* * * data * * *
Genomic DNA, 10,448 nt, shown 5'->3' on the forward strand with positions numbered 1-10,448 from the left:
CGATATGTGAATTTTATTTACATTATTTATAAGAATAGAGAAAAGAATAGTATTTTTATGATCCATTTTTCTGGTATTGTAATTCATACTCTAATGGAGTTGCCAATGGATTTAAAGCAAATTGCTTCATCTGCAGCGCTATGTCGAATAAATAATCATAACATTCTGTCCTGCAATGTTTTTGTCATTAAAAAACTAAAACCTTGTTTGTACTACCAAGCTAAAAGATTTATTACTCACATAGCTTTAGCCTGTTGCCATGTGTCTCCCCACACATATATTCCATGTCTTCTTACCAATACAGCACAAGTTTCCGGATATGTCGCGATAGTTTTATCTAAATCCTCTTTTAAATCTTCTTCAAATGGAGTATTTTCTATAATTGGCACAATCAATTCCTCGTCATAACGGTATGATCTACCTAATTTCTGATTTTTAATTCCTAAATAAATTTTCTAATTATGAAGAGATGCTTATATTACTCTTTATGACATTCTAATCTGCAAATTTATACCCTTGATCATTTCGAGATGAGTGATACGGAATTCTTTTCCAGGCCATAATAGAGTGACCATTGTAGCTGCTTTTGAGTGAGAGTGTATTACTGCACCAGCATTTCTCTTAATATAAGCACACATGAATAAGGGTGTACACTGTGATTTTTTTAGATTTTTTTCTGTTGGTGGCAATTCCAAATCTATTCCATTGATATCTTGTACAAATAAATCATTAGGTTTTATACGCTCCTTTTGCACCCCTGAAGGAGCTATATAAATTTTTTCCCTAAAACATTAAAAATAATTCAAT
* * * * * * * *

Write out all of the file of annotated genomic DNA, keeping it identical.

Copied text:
Genomic DNA, 10,448 nt, shown 5'->3' on the forward strand with positions numbered 1-10,448 from the left:
CGATATGTGAATTTTATTTACATTATTTATAAGAATAGAGAAAAGAATAGTATTTTTATGATCCATTTTTCTGGTATTGTAATTCATACTCTAATGGAGTTGCCAATGGATTTAAAGCAAATTGCTTCATCTGCAGCGCTATGTCGAATAAATAATCATAACATTCTGTCCTGCAATGTTTTTGTCATTAAAAAACTAAAACCTTGTTTGTACTACCAAGCTAAAAGATTTATTACTCACATAGCTTTAGCCTGTTGCCATGTGTCTCCCCACACATATATTCCATGTCTTCTTACCAATACAGCACAAGTTTCCGGATATGTCGCGATAGTTTTATCTAAATCCTCTTTTAAATCTTCTTCAAATGGAGTATTTTCTATAATTGGCACAATCAATTCCTCGTCATAACGGTATGATCTACCTAATTTCTGATTTTTAATTCCTAAATAAATTTTCTAATTATGAAGAGATGCTTATATTACTCTTTATGACATTCTAATCTGCAAATTTATACCCTTGATCATTTCGAGATGAGTGATACGGAATTCTTTTCCAGGCCATAATAGAGTGACCATTGTAGCTGCTTTTGAGTGAGAGTGTATTACTGCACCAGCATTTCTCTTAATATAAGCACACATGAATAAGGGTGTACACTGTGATTTTTTTAGATTTTTTTCTGTTGGTGGCAATTCCAAATCTATTCCATTGATATCTTGTACAAATAAATCATTAGGTTTTATACGCTCCTTTTGCACCCCTGAAGGAGCTATATAAATTTTTTCCCTAAAACATTAAAAATAATTCAAT